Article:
In such an example either half ‘or’ total swap file is going to be a performance penalty when placed on the second drive used for video. Of course having the entire swap file on drive 2 is the worst case scanario. However, under either situation the entire swap file would be better on original OS drive or on the third drive otherwise not in use. It make no sense whatsoever to have any part of a swap file on a drive used exclusively for video whether it be for storage, capture, periodic use, or network streaming. The sequential and prolonged I/O nature of such use is going to severely impact performance if paging needs to be done on same drive during ‘any’ access or writes of video. If you were capturing raw video to such a drive you would definately lose frames if any part of a page file was used on such drive.
Another point is the nature of a single drive that is used for video: Ideally cluster size would be large at 32k or 64k while page file is best at by nature of writes and performance at windows standard 4K cluster size on single drive. Create a seperate dedicated partition perhaps, but still the severe interuption occurs to heads otherwise engaged in prolonged sequential use as well as having to cross free space between partition boundaries to use the page file.
From your configuration it seems you have dedicated partitions for your swap files, ‘possibly’ even on drives with hidden partitions that contain other OS’s to boot from. If so, the intangible benefit of seldom used swap files (by your interpretation of use) for windows is undoubtedly causing a performance penalty for any other OS installed. I say this because there’s got to be a trade off somewhere. Either the windows swap files are located on fastest part of platter (start) in which case any other OS takes a hit in being installed with it’s own swap further into the platter, after the windows swap partition, or the windows swap partition comes after something else, which defeats purpose of putting it there being on slower part of platter. Either way it’s rather pointless to be on such a drive if the idea is to improve rather than impede performance of any OS used.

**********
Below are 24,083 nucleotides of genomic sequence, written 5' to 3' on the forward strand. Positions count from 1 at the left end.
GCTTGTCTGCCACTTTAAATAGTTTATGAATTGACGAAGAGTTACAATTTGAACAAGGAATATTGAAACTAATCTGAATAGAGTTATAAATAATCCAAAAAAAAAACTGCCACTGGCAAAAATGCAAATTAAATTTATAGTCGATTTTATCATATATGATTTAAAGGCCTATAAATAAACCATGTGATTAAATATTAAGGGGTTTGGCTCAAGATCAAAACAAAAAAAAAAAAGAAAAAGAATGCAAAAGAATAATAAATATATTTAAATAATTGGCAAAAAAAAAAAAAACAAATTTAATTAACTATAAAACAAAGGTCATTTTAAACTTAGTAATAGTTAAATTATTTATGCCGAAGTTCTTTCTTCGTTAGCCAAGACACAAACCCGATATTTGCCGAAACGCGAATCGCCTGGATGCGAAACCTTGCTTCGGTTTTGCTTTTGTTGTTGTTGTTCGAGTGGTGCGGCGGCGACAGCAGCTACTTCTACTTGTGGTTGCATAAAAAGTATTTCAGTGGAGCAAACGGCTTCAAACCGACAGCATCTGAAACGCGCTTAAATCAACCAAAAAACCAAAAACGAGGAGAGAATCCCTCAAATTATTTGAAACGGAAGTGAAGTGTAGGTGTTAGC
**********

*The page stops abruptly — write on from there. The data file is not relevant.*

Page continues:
^^^ I can only guess at your use and partition arrangement.^^^
Well I did state “Such depends on what the drives are attached to, the available bandwidth, what else is attached to the same bus etc etc”
Even todays chipset architectures are less than ideal and varied in configuration and they ‘still’ have bottlenecks and compromises. Personally I hate the 16 lanes allocated arbitrarily to graphics on all todays boards. It’s a waste to anyone that doesn’t play games on mega $$$ graphics cards and even then the available bandwidth isn’t likely saturated.
If you were talking about relocating the page file in it’s entirety to a Raid 0 array or Raptor seldom in use hanging off PCIE lanes then I could see it ‘possibly’ being worth the effort. Otherwise it’s not, IMO
While I disagree with your assertion whether re-interated or not that windows will only turn to “virtual ram” when it runs out of “real/allocated ram”, it’s obvious you believe it which is what’s important. So, given that case, the question remains why bother with multiple swap files for very infrequent use or use that may not occur at all?
^^Be easier and far more organised with benefits clearly not in contention to merely increase memory and regain all those wasted drive letters. But then we wouldn’t of had this marvelous topic to discuss